t.Fatalf("os.Pipe() err = %v; want %v", err, nil)
  }
  osStdout := os.Stdout // keep backup of the real stdout
  os.Stdout = writer
  defer func() {
    // Undo what we changed when this test is done.
    os.Stdout = osStdout
  }()

  FizzBuzz(tc.n)
  writer.Close()

  var buf bytes.Buffer
  io.Copy(&buf, testStdout)
  got := buf.String()
  if got != tc.want {
    t.Fatalf("FizzBuzz(%d) = %q; want %q", tc.n, got, tc.want)
  }
})

If I was writing the FizzBuzz function myself I might opt to instead pass in an io.Writer to make this testing much easier, but I don’t want to do that to someone who is just learning FizzBuzz. They are going to look at the io.Writer and think, “WTF is this thing? How do I use it?” I know this because I, an experienced developer, thought this when I first came to Go from Ruby.

Now that I’m familiar with Go it makes complete sense, but it didn’t at first and I found myself trying to use the Write(p []byte) (n int, err error) method directly without ever really realizing that fmt.Fprintf existed and and was probably what I wanted.

Lastly, each problem will have a solution source file. I’ll likely put this in a separate package. Something like module01solutions so you can avoid looking at solutions until you are absolutely ready to. And just like Gophercises, there will be a video of me coding the solution and explaining it as I go.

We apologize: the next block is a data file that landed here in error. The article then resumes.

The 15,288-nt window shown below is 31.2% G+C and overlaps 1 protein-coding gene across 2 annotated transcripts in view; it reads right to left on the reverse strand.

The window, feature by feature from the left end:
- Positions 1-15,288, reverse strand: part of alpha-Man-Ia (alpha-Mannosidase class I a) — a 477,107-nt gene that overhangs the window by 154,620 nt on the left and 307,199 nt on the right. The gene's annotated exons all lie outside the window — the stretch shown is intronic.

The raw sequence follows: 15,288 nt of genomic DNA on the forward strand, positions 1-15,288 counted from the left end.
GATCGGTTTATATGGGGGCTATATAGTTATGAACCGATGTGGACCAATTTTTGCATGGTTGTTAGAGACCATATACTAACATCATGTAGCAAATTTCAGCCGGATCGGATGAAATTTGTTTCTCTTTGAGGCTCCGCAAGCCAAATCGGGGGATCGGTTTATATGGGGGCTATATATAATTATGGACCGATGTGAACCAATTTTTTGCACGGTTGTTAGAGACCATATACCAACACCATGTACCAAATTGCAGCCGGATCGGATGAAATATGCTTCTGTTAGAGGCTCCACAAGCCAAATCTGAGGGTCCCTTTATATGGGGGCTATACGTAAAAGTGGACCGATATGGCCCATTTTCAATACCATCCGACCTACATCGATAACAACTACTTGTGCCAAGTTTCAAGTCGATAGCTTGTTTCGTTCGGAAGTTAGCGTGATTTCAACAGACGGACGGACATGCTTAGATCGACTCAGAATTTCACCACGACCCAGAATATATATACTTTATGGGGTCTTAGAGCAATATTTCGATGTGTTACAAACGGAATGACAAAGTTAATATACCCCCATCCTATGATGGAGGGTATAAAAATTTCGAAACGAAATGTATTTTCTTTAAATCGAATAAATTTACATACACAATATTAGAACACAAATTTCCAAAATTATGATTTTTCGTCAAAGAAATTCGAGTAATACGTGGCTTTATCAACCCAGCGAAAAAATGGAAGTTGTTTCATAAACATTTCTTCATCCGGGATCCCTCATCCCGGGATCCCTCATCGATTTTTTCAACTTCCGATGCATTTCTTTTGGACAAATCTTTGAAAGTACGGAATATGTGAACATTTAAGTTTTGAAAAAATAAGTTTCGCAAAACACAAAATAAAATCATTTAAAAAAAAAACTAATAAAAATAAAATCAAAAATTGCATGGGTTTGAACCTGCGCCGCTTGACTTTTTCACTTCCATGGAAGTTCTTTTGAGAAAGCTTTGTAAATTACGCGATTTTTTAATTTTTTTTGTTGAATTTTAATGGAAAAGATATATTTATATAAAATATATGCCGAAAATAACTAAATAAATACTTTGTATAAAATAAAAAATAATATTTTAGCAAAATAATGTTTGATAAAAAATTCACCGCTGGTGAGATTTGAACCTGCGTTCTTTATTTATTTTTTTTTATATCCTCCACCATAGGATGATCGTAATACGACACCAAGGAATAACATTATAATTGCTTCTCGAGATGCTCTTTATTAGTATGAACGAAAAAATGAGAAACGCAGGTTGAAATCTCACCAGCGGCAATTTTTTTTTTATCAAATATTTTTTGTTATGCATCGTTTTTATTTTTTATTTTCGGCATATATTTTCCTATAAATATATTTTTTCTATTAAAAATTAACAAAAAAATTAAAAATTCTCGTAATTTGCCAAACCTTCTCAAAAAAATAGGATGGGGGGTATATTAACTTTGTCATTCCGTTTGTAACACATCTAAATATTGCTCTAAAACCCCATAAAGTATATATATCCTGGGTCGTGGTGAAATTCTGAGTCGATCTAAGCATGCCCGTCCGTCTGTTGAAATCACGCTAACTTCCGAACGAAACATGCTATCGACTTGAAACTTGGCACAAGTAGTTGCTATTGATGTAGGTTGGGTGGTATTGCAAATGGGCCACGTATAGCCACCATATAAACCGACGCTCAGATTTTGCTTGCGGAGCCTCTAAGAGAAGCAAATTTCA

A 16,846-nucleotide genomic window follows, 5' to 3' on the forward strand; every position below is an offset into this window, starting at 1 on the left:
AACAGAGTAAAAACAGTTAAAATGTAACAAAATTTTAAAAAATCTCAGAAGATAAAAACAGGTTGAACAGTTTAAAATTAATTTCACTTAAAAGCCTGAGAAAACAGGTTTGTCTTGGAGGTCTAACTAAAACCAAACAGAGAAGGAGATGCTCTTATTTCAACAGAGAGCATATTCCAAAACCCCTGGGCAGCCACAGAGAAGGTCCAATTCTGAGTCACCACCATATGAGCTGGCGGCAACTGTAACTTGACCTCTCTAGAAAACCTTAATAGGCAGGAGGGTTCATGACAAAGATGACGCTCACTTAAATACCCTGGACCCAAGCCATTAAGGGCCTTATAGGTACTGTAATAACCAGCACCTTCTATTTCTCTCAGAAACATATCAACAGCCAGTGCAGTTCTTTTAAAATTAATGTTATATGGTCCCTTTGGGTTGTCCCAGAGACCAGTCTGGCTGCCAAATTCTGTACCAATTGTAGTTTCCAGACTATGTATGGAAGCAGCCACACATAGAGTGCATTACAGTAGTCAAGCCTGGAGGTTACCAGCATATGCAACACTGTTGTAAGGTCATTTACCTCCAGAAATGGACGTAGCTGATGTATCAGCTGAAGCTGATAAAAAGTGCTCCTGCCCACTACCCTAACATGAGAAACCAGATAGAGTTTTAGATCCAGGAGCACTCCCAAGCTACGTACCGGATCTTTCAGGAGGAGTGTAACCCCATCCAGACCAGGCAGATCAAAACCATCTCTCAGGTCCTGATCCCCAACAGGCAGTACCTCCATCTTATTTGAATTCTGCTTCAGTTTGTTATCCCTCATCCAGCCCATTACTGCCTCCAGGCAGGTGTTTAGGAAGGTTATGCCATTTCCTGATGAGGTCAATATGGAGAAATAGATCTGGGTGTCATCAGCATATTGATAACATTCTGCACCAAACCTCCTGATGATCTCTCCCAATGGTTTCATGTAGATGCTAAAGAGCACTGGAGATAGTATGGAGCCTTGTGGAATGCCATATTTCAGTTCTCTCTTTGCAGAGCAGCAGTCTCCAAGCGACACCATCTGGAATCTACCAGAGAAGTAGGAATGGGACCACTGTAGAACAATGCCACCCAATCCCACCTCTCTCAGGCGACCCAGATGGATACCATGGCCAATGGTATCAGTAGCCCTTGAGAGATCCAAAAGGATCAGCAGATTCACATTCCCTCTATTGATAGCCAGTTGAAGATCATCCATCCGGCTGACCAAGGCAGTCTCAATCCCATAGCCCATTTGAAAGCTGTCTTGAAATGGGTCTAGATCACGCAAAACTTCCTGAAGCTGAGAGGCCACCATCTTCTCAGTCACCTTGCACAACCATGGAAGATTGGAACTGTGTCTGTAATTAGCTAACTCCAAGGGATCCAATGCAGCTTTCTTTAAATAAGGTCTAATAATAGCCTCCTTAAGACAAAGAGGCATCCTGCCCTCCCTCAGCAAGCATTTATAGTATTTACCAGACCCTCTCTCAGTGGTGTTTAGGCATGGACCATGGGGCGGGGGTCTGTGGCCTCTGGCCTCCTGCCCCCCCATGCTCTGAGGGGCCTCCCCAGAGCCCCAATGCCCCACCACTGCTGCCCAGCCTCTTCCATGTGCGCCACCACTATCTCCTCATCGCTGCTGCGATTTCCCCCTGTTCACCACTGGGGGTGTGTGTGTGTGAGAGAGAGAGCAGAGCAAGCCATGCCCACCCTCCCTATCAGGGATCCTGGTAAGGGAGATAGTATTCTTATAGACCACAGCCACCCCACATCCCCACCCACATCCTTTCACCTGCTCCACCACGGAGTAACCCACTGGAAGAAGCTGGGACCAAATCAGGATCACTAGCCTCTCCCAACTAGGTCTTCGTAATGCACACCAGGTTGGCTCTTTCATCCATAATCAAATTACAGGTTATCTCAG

Who knows what else I’m missing, but if you have questions or thoughts don’t hesitate to reach out - jon@calhoun.io

Awesome Gopher Artwork!

Finally we get to the adorable part of this post; the Gopher artwork!

As many of you know, I like to get new artwork for each course. This started with my Web Development with Go course which just has a simple waving gopher and has grown a little more involved with each project. Gophercises stepped it up a notch with some exercising Gophers, and I even added some animations to give them a little more life. After that came Test with Go’s crash test dummy themed Gophers and an entire backdrop for the website.

Algorithms with Go won’t be any different, as you can see from the mockup of the artwork below.

Algorithms with Go Artwork

I plan to do a deep dive into how the artwork gets designed later, but in the meantime here are the basics:

And that about does it for this progress update. Happy coding everyone!

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Jon Calhoun

Jon Calhoun is a full stack web developer who also teaches about Go, web development, algorithms, and anything programming related. He also consults for other companies who have development needs. (If you need some development work done, get in touch!)

Jon is a co-founder of EasyPost, a shipping API that many fortune 500 companies use to power their shipping infrastructure, and prior to founding EasyPost he worked at google as a software engineer.